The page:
The Department of Defense is turning hackers loose on its networks yet again. The fifth iteration of the “Hack the Pentagon” bug bounty program, which launched April 1 and closes April 29, will focus on identifying flaws in the public-facing websites of the Defense Travel System, an enterprise system DoD employees use to book travel across the globe.
“The DoD has seen tremendous success to date working with hackers to secure our vital systems, and we’re looking forward to taking a page from their playbook,” said Jack Messer, project lead at Defense Manpower Data Center.
“We’re excited to be working with the global ethical hacker community, and the diverse perspectives they bring to the table, to continue to secure our critical systems.”
The newest iteration — which is continuing to work with HackerOne, an organization that helps companies run bug bounties — will allow participants that are U.S. citizens; are eligible to work in the United Kingdom, Canada, Australia or New Zealand; are active military members; and/or are contractors.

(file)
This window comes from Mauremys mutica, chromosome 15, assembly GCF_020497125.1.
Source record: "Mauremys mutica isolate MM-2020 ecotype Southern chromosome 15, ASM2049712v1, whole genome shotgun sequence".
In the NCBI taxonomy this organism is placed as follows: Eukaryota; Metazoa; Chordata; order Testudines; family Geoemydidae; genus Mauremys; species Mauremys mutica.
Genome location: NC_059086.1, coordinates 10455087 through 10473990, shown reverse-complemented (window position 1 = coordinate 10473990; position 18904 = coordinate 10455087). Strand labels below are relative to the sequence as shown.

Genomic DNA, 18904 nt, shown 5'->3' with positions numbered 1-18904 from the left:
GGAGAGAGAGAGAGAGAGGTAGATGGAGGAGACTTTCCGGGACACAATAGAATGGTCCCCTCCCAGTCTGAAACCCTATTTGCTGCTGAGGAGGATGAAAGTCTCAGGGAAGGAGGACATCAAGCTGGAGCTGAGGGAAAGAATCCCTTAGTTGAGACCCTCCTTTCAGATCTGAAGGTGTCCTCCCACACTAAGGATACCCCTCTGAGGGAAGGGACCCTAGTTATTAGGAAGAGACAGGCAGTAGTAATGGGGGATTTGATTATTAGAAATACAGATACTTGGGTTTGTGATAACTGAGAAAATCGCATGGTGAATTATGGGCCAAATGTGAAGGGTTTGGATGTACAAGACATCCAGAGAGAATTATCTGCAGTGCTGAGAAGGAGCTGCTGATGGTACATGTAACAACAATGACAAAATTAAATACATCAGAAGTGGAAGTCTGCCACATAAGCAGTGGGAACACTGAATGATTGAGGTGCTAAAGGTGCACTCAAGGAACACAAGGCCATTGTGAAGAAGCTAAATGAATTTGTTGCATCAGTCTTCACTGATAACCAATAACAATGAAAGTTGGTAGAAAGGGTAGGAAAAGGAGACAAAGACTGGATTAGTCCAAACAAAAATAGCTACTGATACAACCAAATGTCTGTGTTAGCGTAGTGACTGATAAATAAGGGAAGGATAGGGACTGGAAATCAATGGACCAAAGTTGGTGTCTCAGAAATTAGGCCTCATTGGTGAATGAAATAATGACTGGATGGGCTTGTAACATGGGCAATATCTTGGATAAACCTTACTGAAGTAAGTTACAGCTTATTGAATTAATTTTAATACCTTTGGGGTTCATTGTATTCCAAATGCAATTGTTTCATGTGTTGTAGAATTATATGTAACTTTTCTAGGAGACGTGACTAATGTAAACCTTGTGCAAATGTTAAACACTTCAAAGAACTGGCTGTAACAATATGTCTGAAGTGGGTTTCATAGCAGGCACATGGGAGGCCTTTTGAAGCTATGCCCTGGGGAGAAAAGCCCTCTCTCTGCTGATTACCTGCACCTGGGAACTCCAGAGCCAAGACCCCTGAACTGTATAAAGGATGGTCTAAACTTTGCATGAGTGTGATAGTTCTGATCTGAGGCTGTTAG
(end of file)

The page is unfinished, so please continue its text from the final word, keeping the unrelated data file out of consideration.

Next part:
However, military and contractors will not be eligible for the hundreds of thousands of dollars in cash rewards.
“Millions of government employees and contractors use and rely upon key enterprise systems every day,” said Reina Staley, chief of staff at Defense Digital Service.
“Any compromise of the system or the sensitive information it handles would be detrimental to our people and our mission. These bug bounty challenges are a way to give talent outside the public sector a channel to safely disclose security issues and get rewarded for these acts of patriotism.”
Mark Pomerleau is a reporter for C4ISRNET, covering information warfare and cyberspace.